Journal of Cutaneous and Aesthetic Surgery
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   Table of Contents     
COMMENTARY  
Year : 2017  |  Volume : 10  |  Issue : 3  |  Page : 180-181
The 22nd international pigment cell conference, Singapore


1 Rutgers New Jersey Medical School, Rutgers School of Public Affairs and Administration, Newark, New Jersey, USA
2 Postgraduate Institute of Medical Education and Research, Chandigarh, India

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Date of Web Publication4-Jan-2018
 

   Abstract 


How to cite this article:
Schwartz RA, Parsad D. The 22nd international pigment cell conference, Singapore. J Cutan Aesthet Surg 2017;10:180-1

How to cite this URL:
Schwartz RA, Parsad D. The 22nd international pigment cell conference, Singapore. J Cutan Aesthet Surg [serial online] 2017 [cited 2020 Jan 29];10:180-1. Available from: http://www.jcasonline.com/text.asp?2017/10/3/180/222201




The Asian Society for Pigment Cell Research (ASPCR) and the Dermatology Society of Singapore (DSS) hosted the prestigious 22nd International Pigment Cell Conference (IPCC) at the Shangri-La Hotel in Singapore. Themed “Bringing Colours to Life,” this congress illuminated translational advancements in pigment cell research and addressed the pigmentary challenges in Asian skin.

Key opinion leaders of pigment cell biology and pigmentary disorders lectured at this triennial meeting of the International Federation of Pigment Cell Societies [Figure 1]. They included Howard Chang (USA), Sandipan Dhar (India), Fabian V. Filipp (USA), Boon-Kee Goh (Singapore), Evangeline Handog (Philippines), John E. Harris (USA), Nina Jablonski (USA), Hee-Young Kang (Korea), Jean Krutmann (Germany), Prasad Kumarasinghe (Australia), Torello M. Lotti (Italy), Frank L. Meyskens, Jr. (USA), Chikako Nishigori (Japan), Emi Nishimura (Japan), Kyoung-Chan Park (Korea), Davinder Parsad (India), Thierry Passeron (France), Mauro Picardo (Italy), Rashmi Sarkar (India), Nilendu Sarma (India), Robert A. Schwartz (USA), Richard A. Spritz (USA), and Alain Taieb (France) [Figure 2], [Figure 3], [Figure 4].
Figure 1: Somesh Gupta lecturing in session chaired by Nanja van Geel, Davinder Parsad, and C. F. Zhang (left to right)

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Figure 2: Prasad Kumarasinghe, Davinder Parsad, and Robert A. Schwartz await IPCC ceremonies (left to right)

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Figure 3: Nilendu Sarma and Robert A. Schwartz discuss academic collaborations (left to right)

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Figure 4: Evangeline Handog, Torell M. Lotti, and Robert A. Schwartz share insights (right to left)

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There was an abundance of extraordinary and enlightening lectures. The presidential address by Mauro Picardo focused on the concept of vitiligo being a consequence of primary melanocyte oxidative-driven damage with mitochondria a possible source of free radical production. The Fitzpatrick Lecture was given by Fabian V. Filipp on the isozyme shift in cancer metabolism. The Seiji Memorial Lecture discussed genes with major influence on human pigmentation and proposed additive genotypes of common TYR polymorphisms as an important modifier of other pigmentation gene alleles in predictive models of human skin, hair, and eye color. Somesh Gupta proclaimed the hair follicle is an attractive source of melanocytes for transplantation in vitiligo. Nina Jablonski discussed natural selection and the evolution of skin color phenotypes, noting that the effects of rapid biological changes accompanied the dispersal of Homo sapiens from near the equator in Africa into Eurasia about 60,000 years ago. Jean Krutmann described exposure of human skin to traffic-related particulate matter, especially soot, as causing signs of cutaneous aging evident as wrinkles and pigment spot formation by activating the aryl hydrocarbon receptor in human skin, as do ultraviolet light and tobacco smoke. A pilot study by S. Mangal and Davinder Parsad found tranexamic acid microinjections to be beneficial in patients with melasma. Nilendu Sarma promulgated current concepts of periorbital hyperpigmentation. Richard A. Spritz reviewed the genetics of vitiligo, proclaiming that there are at least 32 different confirmed vitiligo susceptibility loci in European-derived Caucasians. There were also special panel discussions, including one on the nosologic controversy of lichen planus pigmentosus, which Professor Davinder Parsad, an ASPCR advisory committee member, enhanced as moderator.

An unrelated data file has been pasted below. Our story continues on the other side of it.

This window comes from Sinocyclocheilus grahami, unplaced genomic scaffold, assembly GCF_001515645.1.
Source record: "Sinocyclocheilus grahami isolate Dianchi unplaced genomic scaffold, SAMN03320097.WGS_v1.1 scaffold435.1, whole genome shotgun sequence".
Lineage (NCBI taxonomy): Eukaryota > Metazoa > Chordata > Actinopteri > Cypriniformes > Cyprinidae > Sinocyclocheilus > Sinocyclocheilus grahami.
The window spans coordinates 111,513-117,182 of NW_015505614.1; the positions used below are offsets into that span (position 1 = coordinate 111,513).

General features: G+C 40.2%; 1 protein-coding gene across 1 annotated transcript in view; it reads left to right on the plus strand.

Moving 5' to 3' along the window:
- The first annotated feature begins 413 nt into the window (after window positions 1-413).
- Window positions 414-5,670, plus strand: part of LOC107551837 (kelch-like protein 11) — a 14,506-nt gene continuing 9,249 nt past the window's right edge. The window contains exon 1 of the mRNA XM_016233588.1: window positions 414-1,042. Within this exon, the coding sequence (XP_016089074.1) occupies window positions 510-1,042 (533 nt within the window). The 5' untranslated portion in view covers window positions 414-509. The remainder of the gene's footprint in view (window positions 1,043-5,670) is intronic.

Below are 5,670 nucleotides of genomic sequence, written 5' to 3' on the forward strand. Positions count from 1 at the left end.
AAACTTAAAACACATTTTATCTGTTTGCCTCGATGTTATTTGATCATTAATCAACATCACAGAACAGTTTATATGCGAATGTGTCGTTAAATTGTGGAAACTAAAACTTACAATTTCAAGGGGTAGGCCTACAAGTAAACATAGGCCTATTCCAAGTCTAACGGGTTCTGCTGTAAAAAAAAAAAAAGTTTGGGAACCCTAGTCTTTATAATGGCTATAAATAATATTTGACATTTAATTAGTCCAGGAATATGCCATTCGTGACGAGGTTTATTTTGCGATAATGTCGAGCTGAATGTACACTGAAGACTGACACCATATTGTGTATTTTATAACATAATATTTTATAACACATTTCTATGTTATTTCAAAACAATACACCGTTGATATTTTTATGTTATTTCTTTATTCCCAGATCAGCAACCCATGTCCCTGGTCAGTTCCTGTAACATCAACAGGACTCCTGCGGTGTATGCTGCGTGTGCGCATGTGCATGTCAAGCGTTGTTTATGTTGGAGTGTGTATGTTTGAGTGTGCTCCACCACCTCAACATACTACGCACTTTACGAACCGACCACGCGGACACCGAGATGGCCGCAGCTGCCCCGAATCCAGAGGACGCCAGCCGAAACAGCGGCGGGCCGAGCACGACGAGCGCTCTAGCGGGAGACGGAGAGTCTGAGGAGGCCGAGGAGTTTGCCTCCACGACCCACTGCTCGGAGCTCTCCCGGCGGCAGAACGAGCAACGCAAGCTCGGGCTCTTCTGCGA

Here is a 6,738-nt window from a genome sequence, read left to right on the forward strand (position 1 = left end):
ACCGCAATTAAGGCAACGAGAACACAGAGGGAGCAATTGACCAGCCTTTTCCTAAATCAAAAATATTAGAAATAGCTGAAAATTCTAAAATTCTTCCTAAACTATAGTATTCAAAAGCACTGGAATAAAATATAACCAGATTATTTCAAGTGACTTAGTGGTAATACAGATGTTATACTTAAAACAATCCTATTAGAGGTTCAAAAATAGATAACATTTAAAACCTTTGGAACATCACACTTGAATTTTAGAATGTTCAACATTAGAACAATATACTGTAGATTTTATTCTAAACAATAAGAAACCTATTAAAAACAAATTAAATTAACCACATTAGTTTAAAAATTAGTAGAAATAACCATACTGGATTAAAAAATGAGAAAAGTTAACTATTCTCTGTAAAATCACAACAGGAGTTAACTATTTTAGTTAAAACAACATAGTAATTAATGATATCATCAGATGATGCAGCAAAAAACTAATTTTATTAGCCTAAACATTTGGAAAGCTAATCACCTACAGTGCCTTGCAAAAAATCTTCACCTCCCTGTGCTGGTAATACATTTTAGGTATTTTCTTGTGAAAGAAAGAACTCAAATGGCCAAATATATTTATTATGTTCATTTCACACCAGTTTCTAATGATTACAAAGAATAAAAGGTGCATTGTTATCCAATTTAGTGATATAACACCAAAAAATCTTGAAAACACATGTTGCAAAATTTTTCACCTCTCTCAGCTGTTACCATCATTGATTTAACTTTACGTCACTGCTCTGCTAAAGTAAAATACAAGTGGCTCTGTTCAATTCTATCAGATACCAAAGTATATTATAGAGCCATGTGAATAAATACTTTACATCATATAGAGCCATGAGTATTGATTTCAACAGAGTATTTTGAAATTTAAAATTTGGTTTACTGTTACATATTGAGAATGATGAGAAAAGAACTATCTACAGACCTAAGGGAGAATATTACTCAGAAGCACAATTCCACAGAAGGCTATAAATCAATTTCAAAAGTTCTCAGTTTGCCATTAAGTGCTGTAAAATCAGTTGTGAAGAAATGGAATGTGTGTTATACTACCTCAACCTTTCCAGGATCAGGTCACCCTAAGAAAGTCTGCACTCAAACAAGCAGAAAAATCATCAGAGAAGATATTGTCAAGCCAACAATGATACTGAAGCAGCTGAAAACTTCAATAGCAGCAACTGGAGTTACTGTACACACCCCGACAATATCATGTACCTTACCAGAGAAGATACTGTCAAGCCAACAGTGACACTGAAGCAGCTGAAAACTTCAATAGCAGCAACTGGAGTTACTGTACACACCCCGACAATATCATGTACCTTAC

Boon-Kee Goh, Organizing President of IPCC 2014; Su-Ni Wong, President of the Dermatological Society of Singapore; and Mauro Picardo, President of the International Federation of Pigment Cell Societies, all received accolades for their superb efforts [Figure 5].
Figure 5: IPCC ceremonies celebrate this success

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Correspondence Address:
Robert A Schwartz
Dermatology, Rutgers New Jersey Medical School, 185 South Orange Avenue, Newark, New Jersey 07103
USA
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Source of Support: None, Conflict of Interest: None


DOI: 10.4103/JCAS.JCAS_103_17

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    Figures

  [Figure 1], [Figure 2], [Figure 3], [Figure 4], [Figure 5]



 

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